Stretching our Muscles

I am about to do a new thing; now it springs forth, do you not perceive it?

—Isaiah 43.19a—

Like a lot of people who grew up in Nebraska, I grew up with a deep and abiding love for football. I remember being absolutely thrilled when my freshman year of high school finally rolled around and I got to check out a helmet, shoulder pads, and other gear for my first year of varsity football. The first week of two-a-days was a heady rush of sprints, drills, heat, and sweat, but I loved almost every minute (I was not, and have never been, a fan of up-downs).

After one of those practice days, my mother wanted to take me and my brothers to Sioux City for school shopping, which was a drive of 45 minutes or so. I showered after practice and then she picked me up; I hopped into the back seat, ate the sack lunch she’d prepared for me, and when we arrived at the mall for our first stop I discovered something terrible: I couldn’t move. That 45 minute drive, coupled with 2-3 days of demanding new physical activity, left my leg muscles so stiff and sore that I couldn’t swing them out of the car. I had to lift my legs out of the car with my hands, then shake out the cramps and tingles before heading into the mall.

48 year-old me had the opportunity to look back and laugh at 14 year-old me a few weeks ago after joining a new weightlifting class at our local gym. The day after my first class, it was almost as difficult to get out of my car after my commute to the Synod office as it had been after football practice all those years ago. Whether you’re 14 or 48, moving in new ways can be uncertain, awkward, and can cause serious discomfort as muscles move in ways to which they’re not accustomed.

In a physical body, new exercises or a sharply-increased level of physical activity can lead to what’s known as Delayed Onset Muscle Soreness – long-lasting inflammation from microscopic tears in muscle fibers. As the body of Christ, the church struggles to acclimate when called into motion in ways it hasn’t previously moved. We experience the discomfort that comes from changing to meet the needs of a different world. This is what we’re doing as a Synod staff in 2023: we are learning how to be healthy in different ways, to serve the church that is, the church that will be, to avoid the trap of chasing our glory days.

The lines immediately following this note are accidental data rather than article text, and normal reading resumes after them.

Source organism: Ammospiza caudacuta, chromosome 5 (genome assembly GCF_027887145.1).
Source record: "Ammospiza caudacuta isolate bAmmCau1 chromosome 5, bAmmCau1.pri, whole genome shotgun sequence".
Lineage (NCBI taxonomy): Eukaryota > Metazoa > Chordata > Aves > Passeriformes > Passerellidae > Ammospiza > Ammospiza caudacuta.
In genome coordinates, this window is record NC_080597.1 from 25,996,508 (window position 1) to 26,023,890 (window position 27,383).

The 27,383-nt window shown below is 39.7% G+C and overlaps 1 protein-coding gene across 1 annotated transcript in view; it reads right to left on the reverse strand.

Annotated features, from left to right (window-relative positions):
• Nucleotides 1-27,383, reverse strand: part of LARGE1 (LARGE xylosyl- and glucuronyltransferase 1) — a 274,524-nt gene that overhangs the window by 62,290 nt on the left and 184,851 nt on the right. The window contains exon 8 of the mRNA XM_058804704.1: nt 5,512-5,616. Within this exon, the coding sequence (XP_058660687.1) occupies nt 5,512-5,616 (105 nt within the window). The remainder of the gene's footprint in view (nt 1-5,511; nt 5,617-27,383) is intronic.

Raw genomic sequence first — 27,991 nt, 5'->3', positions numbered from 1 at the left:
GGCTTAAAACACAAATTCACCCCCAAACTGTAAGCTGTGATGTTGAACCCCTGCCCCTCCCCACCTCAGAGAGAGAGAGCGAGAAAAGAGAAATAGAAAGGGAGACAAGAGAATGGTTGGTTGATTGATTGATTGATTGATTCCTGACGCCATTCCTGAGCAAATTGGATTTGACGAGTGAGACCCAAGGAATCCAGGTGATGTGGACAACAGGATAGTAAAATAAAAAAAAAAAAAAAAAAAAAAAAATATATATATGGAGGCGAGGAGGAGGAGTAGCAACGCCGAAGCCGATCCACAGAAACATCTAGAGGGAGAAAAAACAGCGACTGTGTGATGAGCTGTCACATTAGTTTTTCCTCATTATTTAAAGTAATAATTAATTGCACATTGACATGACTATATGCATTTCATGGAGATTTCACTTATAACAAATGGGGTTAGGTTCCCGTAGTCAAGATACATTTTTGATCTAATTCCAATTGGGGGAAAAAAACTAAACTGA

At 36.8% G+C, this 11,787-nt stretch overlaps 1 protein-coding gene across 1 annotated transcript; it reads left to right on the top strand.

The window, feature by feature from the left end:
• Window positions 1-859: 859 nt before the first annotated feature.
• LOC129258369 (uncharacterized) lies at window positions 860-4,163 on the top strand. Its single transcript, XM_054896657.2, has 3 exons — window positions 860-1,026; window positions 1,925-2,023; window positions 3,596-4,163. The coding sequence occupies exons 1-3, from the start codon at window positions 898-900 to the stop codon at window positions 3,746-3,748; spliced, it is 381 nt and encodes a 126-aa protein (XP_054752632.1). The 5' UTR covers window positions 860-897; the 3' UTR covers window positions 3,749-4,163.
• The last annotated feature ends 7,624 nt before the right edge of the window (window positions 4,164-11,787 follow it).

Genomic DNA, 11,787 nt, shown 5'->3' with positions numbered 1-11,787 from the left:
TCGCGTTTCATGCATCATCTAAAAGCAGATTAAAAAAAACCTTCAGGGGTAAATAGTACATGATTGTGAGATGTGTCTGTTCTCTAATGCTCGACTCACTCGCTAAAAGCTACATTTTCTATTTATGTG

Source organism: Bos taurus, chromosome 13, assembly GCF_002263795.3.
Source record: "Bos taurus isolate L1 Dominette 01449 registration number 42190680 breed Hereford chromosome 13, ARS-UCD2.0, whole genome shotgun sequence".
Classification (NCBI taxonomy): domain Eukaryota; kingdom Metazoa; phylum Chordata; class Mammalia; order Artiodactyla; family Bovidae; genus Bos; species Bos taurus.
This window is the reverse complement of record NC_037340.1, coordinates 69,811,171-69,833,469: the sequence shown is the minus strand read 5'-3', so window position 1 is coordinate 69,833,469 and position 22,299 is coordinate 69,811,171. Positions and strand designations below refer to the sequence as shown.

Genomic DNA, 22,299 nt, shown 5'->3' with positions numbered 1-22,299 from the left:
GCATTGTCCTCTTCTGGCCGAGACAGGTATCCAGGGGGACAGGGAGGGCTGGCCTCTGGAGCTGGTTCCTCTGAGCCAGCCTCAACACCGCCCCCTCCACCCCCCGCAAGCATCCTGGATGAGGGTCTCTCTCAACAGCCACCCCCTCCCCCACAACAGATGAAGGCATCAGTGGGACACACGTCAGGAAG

By the time most of you are reading this, fitness centers across the United States will be at their peak of activity due to New Year’s resolutions to either become more active or return to a former level of activity. You might be one of those folks who has made that promise to yourself – if so, good for you! I’ll be right there with you, moving limbs that don’t quite work the same way they did 30 years ago. I hope you’ll stick with it, and I hope you’ll encourage me to do the same. A body has two options when it comes to responding to the discomfort caused by unfamiliar activity: it can stop, or it can stretch, work through the discomfort, and continue learning to move in that new way.

I know better than to try and work out the way I did when I was 18. These days I lift and exercise for functional health, not football; I’m keeping my back in shape instead of trying to move up the depth chart. Our collective calling as the body of Christ (at least this Lutheran part of it) is to learn how to move in a way that’s healthy for who we are in 2023. That may cause some discomfort. It will certainly be unfamiliar. We have two options when it comes to how we respond: stop, or keep moving. I believe God wants us to keep moving, together, following where Jesus leads us for the health of the church that is to come. Happy New Year, friends; find your spot at the gym, take plenty of time to limber up, and let’s get moving.

Yours in Christ,

Bishop Scott